Elizabethan Era 1558 - 1603

Tudors Times 1485 - 1603

Jacobean Era 1603 - 1625

Dramas of William Shakespeare



A collection of his works did not appear until 1623 (a full seven years after Shakespeare's death on April 23, 1616) when two of his fellow actors, John Hemminges and Henry Condell, posthumously recorded his work and published 36 of William's plays in the First Folio.

Around the age of eleven Shakespeare probably entered the grammar school of Stratford, King's New School, where he would have studied theatre and acting, as well as Latin literature and history.

What happened in Shakespeare's life between 1583 and 1592, nobody knows. Some people believe that he moved to London and became a page (a person who serves a knight). But, by 1592, he was in London, and known as the greatest playwright anyone had ever seen.

At this time, Shakespeare was 28. Robert Greme also accused him of 'borrowing' the plays from others. In-between 1592 and 1594 though, the plague kept a lot of people away from the theater, and in that time, Shakespeare wrote his first two narrative poems and a few sonnets.

Shakespeare wrote most of his plays as `quarto texts', that being on a sheet of paper folded four ways. A few of his plays were printed in his lifetime, though they appeared more voluminously after his death, sometimes plagiarised and often changed at the whim of the printer.

He took the art of dramatic verse and honed it to perfection. He created the most vivid characters of the Elizabethan stage. His usage of language, both lofty and low, shows a remarkable wit and subtlety. Most importantly, his themes are so universal that they transcend generations to stir the imaginations of audiences everywhere to this day.

Hamlet was first printed in 1603. It is Shakespeare's largest drama, based on a lost play known as the Ur-Hamlet. The French philosopher Voltaire (1694-1778) once said that "Hamlet is a vulgar and barbarous drama," but he also saw that there are "some sublime passages worthy of the greatest genius." Prince Hamlet, an enigmatic intellectual, mourns both his father's death and his mother's remarriage.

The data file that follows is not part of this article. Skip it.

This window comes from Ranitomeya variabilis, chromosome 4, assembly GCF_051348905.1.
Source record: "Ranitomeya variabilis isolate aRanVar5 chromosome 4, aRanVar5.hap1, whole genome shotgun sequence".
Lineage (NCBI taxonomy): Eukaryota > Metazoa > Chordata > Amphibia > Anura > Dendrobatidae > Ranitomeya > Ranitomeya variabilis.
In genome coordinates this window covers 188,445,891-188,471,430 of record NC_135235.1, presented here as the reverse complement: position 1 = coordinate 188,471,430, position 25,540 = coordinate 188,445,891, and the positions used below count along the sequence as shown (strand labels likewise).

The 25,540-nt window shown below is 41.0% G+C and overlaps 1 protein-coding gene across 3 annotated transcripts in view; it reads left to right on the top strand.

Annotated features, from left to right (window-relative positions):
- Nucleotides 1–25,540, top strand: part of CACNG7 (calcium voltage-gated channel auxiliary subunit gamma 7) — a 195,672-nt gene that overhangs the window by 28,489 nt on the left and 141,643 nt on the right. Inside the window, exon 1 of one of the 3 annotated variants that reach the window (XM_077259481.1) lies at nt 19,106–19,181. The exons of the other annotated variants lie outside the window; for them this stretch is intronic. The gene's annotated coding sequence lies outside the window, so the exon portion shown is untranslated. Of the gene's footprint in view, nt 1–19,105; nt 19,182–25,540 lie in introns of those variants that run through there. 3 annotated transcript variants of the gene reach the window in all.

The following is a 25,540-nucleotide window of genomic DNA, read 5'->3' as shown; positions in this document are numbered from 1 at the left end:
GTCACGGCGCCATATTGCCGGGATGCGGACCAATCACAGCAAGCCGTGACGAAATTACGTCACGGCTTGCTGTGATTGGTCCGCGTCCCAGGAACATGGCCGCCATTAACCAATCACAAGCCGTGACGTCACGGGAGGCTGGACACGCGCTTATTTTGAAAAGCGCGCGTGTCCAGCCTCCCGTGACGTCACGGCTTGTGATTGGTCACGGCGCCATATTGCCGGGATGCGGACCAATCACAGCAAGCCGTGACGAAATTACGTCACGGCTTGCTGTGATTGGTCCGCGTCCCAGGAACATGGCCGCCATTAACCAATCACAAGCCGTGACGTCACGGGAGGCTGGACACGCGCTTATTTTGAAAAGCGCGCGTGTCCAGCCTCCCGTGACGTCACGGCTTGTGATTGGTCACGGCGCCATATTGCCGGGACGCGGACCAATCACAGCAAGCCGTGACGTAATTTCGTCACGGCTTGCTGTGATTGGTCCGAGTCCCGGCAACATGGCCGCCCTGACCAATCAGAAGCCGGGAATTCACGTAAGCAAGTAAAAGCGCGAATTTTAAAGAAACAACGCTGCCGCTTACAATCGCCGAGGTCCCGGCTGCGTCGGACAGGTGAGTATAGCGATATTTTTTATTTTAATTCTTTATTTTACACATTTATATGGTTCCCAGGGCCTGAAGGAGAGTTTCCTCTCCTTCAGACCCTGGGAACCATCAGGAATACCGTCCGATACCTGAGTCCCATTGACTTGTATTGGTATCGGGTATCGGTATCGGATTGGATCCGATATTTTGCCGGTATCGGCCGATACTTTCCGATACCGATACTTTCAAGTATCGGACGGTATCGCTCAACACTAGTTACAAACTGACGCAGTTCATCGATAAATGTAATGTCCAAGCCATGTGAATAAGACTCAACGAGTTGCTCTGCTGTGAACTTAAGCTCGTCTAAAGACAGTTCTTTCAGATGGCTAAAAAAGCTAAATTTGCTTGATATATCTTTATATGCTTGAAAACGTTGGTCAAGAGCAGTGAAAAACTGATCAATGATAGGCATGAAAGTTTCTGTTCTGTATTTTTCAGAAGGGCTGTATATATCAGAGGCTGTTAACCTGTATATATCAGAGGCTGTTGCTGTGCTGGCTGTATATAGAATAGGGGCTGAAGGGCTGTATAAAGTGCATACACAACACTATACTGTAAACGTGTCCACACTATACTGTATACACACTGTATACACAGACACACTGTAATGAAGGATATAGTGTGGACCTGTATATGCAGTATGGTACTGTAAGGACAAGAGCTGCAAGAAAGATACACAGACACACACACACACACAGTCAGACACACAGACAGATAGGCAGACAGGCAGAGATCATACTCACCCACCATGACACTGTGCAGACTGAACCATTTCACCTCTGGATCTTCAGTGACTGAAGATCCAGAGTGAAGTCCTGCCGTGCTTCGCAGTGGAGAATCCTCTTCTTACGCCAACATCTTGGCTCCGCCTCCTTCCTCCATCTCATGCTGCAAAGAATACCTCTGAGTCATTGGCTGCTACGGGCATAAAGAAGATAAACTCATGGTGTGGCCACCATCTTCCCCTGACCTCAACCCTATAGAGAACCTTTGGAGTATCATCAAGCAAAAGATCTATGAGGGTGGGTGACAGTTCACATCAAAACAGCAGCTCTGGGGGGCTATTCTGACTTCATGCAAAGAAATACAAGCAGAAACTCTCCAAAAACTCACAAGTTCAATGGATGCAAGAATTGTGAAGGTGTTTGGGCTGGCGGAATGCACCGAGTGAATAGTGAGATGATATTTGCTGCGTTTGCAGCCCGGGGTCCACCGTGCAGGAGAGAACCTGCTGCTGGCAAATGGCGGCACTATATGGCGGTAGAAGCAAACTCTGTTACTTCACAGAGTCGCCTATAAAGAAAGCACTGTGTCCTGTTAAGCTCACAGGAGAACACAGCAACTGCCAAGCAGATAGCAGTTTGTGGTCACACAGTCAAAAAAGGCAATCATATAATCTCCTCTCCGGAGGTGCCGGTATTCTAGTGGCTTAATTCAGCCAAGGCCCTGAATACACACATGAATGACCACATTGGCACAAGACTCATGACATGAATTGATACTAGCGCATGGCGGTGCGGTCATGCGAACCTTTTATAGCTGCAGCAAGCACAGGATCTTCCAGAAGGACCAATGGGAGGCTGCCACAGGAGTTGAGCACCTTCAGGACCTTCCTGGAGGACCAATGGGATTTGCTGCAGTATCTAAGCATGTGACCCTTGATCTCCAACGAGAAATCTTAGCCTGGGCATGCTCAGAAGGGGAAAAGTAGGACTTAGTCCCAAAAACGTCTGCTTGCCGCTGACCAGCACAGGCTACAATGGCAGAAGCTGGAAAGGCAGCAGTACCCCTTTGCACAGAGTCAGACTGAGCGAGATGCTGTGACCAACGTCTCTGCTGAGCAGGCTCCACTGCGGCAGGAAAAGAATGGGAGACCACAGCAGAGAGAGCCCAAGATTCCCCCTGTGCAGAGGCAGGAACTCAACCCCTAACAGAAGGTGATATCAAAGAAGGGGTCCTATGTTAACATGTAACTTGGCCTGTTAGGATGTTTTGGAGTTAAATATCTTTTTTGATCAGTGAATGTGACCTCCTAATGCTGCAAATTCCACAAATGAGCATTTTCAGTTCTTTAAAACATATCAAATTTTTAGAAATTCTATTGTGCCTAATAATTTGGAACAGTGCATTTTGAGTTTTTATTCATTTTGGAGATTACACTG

Othello revolves around four central characters: Othello, his wife Desdemona, his lieutenant Casio and his trusted advisor Iago. Attesting to its enduring popularity, the play appeared in seven editions between 1622 and 1705. Othello, the drama's vain hero, is a Moor--traditionally interpreted as a black man--who wins the heart of Desdemona with his rollicking tales of battle and adventure, much to the dismay of her father and the Venetian court of which they are a part.

In Shakespearean tragedies there are incidents which are found more freely i.e. murders and sudden deaths, for example, the murder of Duncan in 'Macbeth' or the murder of Julius Caesar in 'Julius Caesar'. The most popular types of Elizabethan plays were histories of England's rulers, but revenge dramas and bawdy comedies also drew significant crowds.

There have also been many films based on Shakespearian plays: Manchurian Candidate (1961) - Hamlet; West Side Story (1961) - Romeo and Juliet; Forbidden Planet (1956) - The Tempest; 10 Things I Hate About You (1999) -The Taming of the Shrew; Men of Respect (1991) - Macbeth. William Shakespeare never published any of his plays and therefore none of the original manuscripts have survived.

   
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